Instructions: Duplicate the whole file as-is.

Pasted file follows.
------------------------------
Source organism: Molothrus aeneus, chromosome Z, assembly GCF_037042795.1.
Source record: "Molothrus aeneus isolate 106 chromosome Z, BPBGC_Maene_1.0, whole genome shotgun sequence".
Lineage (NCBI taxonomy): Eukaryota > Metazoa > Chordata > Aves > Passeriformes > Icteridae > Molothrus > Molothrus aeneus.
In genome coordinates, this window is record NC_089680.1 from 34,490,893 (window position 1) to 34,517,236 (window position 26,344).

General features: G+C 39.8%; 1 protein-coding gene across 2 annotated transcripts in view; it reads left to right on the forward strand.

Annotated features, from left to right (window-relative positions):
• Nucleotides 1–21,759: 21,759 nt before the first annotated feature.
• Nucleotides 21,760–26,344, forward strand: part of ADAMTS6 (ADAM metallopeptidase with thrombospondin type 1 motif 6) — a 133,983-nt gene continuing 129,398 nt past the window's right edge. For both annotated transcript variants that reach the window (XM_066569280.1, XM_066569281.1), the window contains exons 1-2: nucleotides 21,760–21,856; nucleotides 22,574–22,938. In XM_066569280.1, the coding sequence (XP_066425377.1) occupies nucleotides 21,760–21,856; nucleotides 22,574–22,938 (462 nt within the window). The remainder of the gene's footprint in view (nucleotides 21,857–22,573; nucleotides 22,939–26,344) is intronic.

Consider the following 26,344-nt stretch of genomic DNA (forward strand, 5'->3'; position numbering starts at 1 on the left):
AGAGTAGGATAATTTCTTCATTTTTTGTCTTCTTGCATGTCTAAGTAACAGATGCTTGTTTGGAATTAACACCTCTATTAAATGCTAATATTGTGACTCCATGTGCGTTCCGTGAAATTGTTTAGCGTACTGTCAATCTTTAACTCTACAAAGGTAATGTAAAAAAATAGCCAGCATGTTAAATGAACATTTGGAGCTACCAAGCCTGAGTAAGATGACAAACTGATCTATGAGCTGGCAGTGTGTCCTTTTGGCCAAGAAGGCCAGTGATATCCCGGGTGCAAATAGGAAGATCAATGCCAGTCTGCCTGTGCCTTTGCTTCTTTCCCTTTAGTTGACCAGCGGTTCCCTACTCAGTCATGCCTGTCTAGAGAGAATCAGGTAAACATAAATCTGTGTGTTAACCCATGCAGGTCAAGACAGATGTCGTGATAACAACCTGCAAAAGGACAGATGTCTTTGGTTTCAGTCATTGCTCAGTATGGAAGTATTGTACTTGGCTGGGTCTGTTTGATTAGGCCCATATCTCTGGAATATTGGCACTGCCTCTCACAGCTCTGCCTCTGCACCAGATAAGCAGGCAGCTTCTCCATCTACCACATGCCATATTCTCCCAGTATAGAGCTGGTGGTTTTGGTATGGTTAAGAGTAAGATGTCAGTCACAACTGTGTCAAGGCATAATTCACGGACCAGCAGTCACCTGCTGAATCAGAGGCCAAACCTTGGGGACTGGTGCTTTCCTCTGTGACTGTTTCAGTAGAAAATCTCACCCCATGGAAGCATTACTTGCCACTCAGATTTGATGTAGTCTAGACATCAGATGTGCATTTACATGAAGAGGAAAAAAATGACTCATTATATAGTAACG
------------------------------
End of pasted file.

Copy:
Source organism: Molothrus aeneus, chromosome Z, assembly GCF_037042795.1.
Source record: "Molothrus aeneus isolate 106 chromosome Z, BPBGC_Maene_1.0, whole genome shotgun sequence".
Lineage (NCBI taxonomy): Eukaryota > Metazoa > Chordata > Aves > Passeriformes > Icteridae > Molothrus > Molothrus aeneus.
In genome coordinates, this window is record NC_089680.1 from 34,490,893 (window position 1) to 34,517,236 (window position 26,344).

General features: G+C 39.8%; 1 protein-coding gene across 2 annotated transcripts in view; it reads left to right on the forward strand.

Annotated features, from left to right (window-relative positions):
• Nucleotides 1–21,759: 21,759 nt before the first annotated feature.
• Nucleotides 21,760–26,344, forward strand: part of ADAMTS6 (ADAM metallopeptidase with thrombospondin type 1 motif 6) — a 133,983-nt gene continuing 129,398 nt past the window's right edge. For both annotated transcript variants that reach the window (XM_066569280.1, XM_066569281.1), the window contains exons 1-2: nucleotides 21,760–21,856; nucleotides 22,574–22,938. In XM_066569280.1, the coding sequence (XP_066425377.1) occupies nucleotides 21,760–21,856; nucleotides 22,574–22,938 (462 nt within the window). The remainder of the gene's footprint in view (nucleotides 21,857–22,573; nucleotides 22,939–26,344) is intronic.

Consider the following 26,344-nt stretch of genomic DNA (forward strand, 5'->3'; position numbering starts at 1 on the left):
AGAGTAGGATAATTTCTTCATTTTTTGTCTTCTTGCATGTCTAAGTAACAGATGCTTGTTTGGAATTAACACCTCTATTAAATGCTAATATTGTGACTCCATGTGCGTTCCGTGAAATTGTTTAGCGTACTGTCAATCTTTAACTCTACAAAGGTAATGTAAAAAAATAGCCAGCATGTTAAATGAACATTTGGAGCTACCAAGCCTGAGTAAGATGACAAACTGATCTATGAGCTGGCAGTGTGTCCTTTTGGCCAAGAAGGCCAGTGATATCCCGGGTGCAAATAGGAAGATCAATGCCAGTCTGCCTGTGCCTTTGCTTCTTTCCCTTTAGTTGACCAGCGGTTCCCTACTCAGTCATGCCTGTCTAGAGAGAATCAGGTAAACATAAATCTGTGTGTTAACCCATGCAGGTCAAGACAGATGTCGTGATAACAACCTGCAAAAGGACAGATGTCTTTGGTTTCAGTCATTGCTCAGTATGGAAGTATTGTACTTGGCTGGGTCTGTTTGATTAGGCCCATATCTCTGGAATATTGGCACTGCCTCTCACAGCTCTGCCTCTGCACCAGATAAGCAGGCAGCTTCTCCATCTACCACATGCCATATTCTCCCAGTATAGAGCTGGTGGTTTTGGTATGGTTAAGAGTAAGATGTCAGTCACAACTGTGTCAAGGCATAATTCACGGACCAGCAGTCACCTGCTGAATCAGAGGCCAAACCTTGGGGACTGGTGCTTTCCTCTGTGACTGTTTCAGTAGAAAATCTCACCCCATGGAAGCATTACTTGCCACTCAGATTTGATGTAGTCTAGACATCAGATGTGCATTTACATGAAGAGGAAAAAAATGACTCATTATATAGTAACG